Virginie Silhouette-Dercourt, Ousseynou Saidou Sy and Dominique Desjeux
This paper focuses on the beauty and sartorial choices of young French Muslim women in the Paris area. Through biographies on their morning rituals, this article questions the notion of cosmopolitanism when it comes to their veiling practices. Research suggests that these young women, through their double presence in the world – as French citizens and as global citizens – are powerful agents of change of the dominant material culture and consumption. Their varied beauty and sartorial choices help them construct a coherent inner and outer self and manage social and gendered interactions, facilitating circulation. It is argued that wearing the hijab can be conceptualized as a new form of cosmopolitanism, neither ‘from below’ nor ‘from above’: it reframes a Eurocentric view of conflicts between religious and secular discourses in postcolonial times, as well as French fashion.
Globalization brings forth a geographical and thematic expansion of the scope of youth studies beyond the traditional topics of delinquency, studies of generations, and subculture. Youth has emerged as a topic for cosmopolitanism studies with a widespread tendency to use cosmopolitanism as a master narrative that leaves no conceptual room for considering ‘non-cosmopolitan’ on an equal footing. The article questions whether social research should be concerned with identifying the cosmopolitanism of youth or whether it should be concerned with examinations of the glocalization of world’s youth (sub-)cultures. In the article’s last section, I outline a research agenda that focuses upon the relationship between the world’s youth (sub-)cultures, on the one hand, and glocalization and trans-localization, on the other. Use of these concepts offers important insights into the youth's cultural practices and is an alternative to the master narrative of cosmopolitanization.
From Mannheim to Beck and Beyond
Christopher Thorpe and David Inglis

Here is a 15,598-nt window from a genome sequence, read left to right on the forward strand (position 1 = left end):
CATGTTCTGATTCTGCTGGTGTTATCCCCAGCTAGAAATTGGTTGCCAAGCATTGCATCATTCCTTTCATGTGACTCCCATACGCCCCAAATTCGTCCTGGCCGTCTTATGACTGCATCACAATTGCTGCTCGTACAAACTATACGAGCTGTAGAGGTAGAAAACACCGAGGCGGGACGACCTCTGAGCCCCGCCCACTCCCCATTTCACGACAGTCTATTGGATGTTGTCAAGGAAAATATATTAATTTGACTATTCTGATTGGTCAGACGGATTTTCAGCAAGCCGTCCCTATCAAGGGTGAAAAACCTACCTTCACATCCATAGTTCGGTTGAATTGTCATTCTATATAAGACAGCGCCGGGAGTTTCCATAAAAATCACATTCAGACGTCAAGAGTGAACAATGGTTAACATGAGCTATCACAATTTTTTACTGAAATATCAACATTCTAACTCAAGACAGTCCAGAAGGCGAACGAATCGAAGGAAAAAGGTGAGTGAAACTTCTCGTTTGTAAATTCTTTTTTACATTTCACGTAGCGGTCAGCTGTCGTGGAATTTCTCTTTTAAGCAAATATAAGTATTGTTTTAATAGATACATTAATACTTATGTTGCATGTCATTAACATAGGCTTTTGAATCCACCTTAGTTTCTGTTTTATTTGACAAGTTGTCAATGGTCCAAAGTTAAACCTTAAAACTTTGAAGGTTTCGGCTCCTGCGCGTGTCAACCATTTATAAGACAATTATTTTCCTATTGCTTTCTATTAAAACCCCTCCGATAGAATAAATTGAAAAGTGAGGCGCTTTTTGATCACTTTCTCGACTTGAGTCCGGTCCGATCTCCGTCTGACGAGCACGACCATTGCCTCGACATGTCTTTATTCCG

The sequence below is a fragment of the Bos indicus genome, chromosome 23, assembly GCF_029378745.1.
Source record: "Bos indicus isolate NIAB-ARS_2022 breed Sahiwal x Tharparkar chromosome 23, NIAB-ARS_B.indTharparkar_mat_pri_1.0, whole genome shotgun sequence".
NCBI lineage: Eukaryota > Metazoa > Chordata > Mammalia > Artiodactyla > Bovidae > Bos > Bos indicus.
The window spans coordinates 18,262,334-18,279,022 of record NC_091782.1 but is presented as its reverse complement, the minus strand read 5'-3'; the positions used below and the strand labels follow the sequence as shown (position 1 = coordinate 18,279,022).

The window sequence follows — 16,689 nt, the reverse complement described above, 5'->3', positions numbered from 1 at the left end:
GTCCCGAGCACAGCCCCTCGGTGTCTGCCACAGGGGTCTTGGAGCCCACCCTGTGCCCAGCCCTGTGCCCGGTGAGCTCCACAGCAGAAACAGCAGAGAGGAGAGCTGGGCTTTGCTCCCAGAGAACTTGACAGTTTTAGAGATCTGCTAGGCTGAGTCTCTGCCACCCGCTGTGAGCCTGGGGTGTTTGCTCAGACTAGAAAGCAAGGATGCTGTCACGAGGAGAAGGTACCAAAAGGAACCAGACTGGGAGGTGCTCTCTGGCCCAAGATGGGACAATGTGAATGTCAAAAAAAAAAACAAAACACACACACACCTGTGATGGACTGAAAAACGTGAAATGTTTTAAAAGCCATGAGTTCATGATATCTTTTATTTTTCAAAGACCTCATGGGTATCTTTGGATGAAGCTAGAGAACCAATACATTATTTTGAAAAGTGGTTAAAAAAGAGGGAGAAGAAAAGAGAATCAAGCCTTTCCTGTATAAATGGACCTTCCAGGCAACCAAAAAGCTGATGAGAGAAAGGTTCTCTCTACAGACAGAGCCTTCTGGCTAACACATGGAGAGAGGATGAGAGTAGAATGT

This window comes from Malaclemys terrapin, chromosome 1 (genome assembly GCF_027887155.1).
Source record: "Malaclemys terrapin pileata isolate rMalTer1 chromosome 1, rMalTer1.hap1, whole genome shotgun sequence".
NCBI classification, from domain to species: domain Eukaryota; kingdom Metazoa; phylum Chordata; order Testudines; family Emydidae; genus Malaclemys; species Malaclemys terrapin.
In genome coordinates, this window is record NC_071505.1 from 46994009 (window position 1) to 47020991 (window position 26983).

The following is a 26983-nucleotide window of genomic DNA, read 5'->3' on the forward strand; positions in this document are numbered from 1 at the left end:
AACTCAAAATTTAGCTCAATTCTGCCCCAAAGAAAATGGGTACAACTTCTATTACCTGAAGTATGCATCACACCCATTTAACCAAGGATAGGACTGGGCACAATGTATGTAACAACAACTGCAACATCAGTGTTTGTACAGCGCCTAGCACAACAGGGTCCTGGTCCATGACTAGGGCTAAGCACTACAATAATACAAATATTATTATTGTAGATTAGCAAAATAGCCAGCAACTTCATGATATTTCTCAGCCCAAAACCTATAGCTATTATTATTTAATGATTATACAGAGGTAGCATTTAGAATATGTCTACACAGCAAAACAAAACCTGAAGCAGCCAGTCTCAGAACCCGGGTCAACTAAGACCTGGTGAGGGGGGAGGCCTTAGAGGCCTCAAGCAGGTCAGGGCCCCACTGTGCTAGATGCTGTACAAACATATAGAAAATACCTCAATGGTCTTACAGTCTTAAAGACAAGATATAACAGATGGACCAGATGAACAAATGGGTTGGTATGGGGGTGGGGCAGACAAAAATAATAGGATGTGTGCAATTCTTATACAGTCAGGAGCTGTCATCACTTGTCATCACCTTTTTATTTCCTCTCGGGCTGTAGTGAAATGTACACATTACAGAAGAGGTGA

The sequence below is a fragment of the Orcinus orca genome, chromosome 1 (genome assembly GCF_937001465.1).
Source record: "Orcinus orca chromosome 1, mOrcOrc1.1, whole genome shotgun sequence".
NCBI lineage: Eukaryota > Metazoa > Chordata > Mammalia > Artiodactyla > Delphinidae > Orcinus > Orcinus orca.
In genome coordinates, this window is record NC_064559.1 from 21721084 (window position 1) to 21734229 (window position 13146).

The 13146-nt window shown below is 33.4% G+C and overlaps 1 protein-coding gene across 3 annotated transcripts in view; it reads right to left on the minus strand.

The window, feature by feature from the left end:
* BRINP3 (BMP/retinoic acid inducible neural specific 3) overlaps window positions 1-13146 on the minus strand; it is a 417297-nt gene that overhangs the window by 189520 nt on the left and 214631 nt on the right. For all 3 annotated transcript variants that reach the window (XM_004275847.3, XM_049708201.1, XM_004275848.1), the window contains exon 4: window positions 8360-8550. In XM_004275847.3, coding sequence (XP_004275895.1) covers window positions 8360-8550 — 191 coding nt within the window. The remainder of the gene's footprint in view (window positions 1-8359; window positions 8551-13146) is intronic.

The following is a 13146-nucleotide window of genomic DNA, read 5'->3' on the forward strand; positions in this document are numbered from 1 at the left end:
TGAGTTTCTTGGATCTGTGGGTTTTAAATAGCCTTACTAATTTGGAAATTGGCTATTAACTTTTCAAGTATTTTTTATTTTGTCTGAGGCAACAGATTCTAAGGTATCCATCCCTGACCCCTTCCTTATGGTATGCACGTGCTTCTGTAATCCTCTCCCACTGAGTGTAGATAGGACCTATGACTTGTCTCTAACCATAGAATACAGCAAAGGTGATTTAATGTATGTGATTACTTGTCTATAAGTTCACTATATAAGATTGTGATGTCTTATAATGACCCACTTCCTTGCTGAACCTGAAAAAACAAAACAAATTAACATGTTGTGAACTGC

There is today persistent debate in journalism and politics about social generations. Social scientists point out that young(er) people across the planet today seem to be in increasingly similar socio-economic, political and cultural situations. These involve shared forms of experience, as well as means of dealing with often highly challenging circumstances. A major debate at the intersection of social theory, globalization studies and youth studies is whether it makes sense to say that ‘younger’ people across the world today constitute one single ‘global generation’. Such ideas have been promoted by leading social theorists like Bryan S. Turner and Ulrich Beck and Elisabeth Beck-Gernsheim. The analysis of social generations stretches back to Karl Mannheim’s pioneering statements in the 1920s. It has been argued that the Mannhemian tradition is in many ways outdated, and needs to be subjected to profound refurbishment, so that it may better understand cross-border, trans-national, ‘cosmopolitan’ phenomena, involving global generations and the forces and mechanisms which create them. This paper argues that claims about ‘global generations’ made by the theorists are muddled, especially in terms of conflating generations and age cohorts, and are often deterministic. The problems derive partly from imperfect readings and usages of Mannheim’s original ideas. It is shown that these are much more ‘cosmopolitan’ and attuned to cultural phenomena than critics allege. While the paper is sceptical as to the potential of the global generations concept in general, nonetheless the ongoing relevance of Mannheim for future endeavours to improve uses of it are underlined.